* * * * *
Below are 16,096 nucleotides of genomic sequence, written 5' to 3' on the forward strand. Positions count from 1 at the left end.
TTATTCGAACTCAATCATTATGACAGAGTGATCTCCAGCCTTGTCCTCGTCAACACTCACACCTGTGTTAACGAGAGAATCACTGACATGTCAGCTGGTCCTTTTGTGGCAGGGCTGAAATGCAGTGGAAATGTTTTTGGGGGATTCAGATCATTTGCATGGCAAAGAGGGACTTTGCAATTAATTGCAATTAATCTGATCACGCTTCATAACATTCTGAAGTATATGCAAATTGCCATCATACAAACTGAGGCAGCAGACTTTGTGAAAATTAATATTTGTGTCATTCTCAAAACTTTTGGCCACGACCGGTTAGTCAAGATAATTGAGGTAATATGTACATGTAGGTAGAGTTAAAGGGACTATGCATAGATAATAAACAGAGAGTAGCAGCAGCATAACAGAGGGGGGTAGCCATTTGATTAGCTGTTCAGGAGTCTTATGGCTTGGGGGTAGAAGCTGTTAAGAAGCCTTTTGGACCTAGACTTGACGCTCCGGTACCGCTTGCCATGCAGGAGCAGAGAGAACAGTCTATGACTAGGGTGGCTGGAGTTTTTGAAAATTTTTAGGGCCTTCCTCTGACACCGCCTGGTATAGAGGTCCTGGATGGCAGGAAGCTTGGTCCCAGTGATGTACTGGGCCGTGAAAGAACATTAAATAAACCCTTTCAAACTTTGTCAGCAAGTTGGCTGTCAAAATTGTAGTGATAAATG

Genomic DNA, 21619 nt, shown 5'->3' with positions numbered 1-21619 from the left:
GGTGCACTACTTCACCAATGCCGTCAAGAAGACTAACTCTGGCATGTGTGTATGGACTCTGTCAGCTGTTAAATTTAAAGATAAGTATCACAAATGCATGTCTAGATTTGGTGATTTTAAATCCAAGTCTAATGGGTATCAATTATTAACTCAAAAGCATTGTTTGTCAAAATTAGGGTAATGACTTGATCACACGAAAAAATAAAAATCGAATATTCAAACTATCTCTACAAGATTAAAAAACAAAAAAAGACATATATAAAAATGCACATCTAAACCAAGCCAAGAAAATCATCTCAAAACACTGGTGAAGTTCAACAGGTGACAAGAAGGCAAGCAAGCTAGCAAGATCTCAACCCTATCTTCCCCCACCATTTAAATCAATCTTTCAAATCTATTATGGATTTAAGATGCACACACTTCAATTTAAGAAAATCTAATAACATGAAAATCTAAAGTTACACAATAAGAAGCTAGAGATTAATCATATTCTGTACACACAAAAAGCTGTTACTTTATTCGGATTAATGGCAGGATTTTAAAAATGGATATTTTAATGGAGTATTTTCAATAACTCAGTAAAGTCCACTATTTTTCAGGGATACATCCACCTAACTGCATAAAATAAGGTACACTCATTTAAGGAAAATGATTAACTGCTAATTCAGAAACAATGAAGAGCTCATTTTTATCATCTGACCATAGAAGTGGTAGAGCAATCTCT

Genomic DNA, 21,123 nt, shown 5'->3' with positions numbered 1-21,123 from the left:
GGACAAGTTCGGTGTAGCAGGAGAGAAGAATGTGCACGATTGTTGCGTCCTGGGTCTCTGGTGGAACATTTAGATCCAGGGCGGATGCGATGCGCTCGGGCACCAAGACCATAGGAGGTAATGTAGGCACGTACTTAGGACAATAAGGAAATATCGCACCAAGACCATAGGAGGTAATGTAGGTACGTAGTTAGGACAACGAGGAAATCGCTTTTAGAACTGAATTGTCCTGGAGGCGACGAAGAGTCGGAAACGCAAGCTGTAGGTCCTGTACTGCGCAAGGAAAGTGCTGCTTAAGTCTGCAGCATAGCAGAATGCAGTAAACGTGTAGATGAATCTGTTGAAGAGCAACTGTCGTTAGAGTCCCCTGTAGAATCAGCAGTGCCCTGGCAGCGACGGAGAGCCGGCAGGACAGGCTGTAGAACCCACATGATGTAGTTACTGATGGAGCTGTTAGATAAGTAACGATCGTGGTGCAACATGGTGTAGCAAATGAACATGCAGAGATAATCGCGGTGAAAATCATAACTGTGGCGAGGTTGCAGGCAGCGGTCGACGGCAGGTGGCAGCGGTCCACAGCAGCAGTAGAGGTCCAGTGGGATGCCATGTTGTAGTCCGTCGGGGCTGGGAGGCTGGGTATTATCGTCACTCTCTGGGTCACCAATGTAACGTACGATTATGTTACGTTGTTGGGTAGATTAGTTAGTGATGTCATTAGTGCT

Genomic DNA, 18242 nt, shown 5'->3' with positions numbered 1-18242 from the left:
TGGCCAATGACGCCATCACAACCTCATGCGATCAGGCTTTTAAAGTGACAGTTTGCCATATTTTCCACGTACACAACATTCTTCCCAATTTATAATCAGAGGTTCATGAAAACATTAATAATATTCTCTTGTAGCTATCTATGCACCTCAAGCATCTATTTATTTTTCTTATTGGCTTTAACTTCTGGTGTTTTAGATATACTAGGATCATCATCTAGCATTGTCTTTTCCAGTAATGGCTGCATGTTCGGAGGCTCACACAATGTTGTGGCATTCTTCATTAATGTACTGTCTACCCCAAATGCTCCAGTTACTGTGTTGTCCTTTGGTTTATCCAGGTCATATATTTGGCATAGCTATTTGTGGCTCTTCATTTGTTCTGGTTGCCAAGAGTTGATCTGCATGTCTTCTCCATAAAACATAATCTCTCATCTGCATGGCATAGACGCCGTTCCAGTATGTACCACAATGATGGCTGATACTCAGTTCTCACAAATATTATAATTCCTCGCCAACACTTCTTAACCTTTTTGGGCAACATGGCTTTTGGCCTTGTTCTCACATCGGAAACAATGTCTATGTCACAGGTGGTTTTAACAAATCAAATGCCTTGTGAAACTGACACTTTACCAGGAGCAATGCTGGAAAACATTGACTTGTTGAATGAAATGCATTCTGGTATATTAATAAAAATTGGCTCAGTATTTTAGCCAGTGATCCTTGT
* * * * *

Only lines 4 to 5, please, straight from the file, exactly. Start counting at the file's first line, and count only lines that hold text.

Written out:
GGTGCACTACTTCACCAATGCCGTCAAGAAGACTAACTCTGGCATGTGTGTATGGACTCTGTCAGCTGTTAAATTTAAAGATAAGTATCACAAATGCATGTCTAGATTTGGTGATTTTAAATCCAAGTCTAATGGGTATCAATTATTAACTCAAAAGCATTGTTTGTCAAAATTAGGGTAATGACTTGATCACACGAAAAAATAAAAATCGAATATTCAAACTATCTCTACAAGATTAAAAAACAAAAAAAGACATATATAAAAATGCACATCTAAACCAAGCCAAGAAAATCATCTCAAAACACTGGTGAAGTTCAACAGGTGACAAGAAGGCAAGCAAGCTAGCAAGATCTCAACCCTATCTTCCCCCACCATTTAAATCAATCTTTCAAATCTATTATGGATTTAAGATGCACACACTTCAATTTAAGAAAATCTAATAACATGAAAATCTAAAGTTACACAATAAGAAGCTAGAGATTAATCATATTCTGTACACACAAAAAGCTGTTACTTTATTCGGATTAATGGCAGGATTTTAAAAATGGATATTTTAATGGAGTATTTTCAATAACTCAGTAAAGTCCACTATTTTTCAGGGATACATCCACCTAACTGCATAAAATAAGGTACACTCATTTAAGGAAAATGATTAACTGCTAATTCAGAAACAATGAAGAGCTCATTTTTATCATCTGACCATAGAAGTGGTAGAGCAATCTCT

Genomic DNA, 21,123 nt, shown 5'->3' with positions numbered 1-21,123 from the left: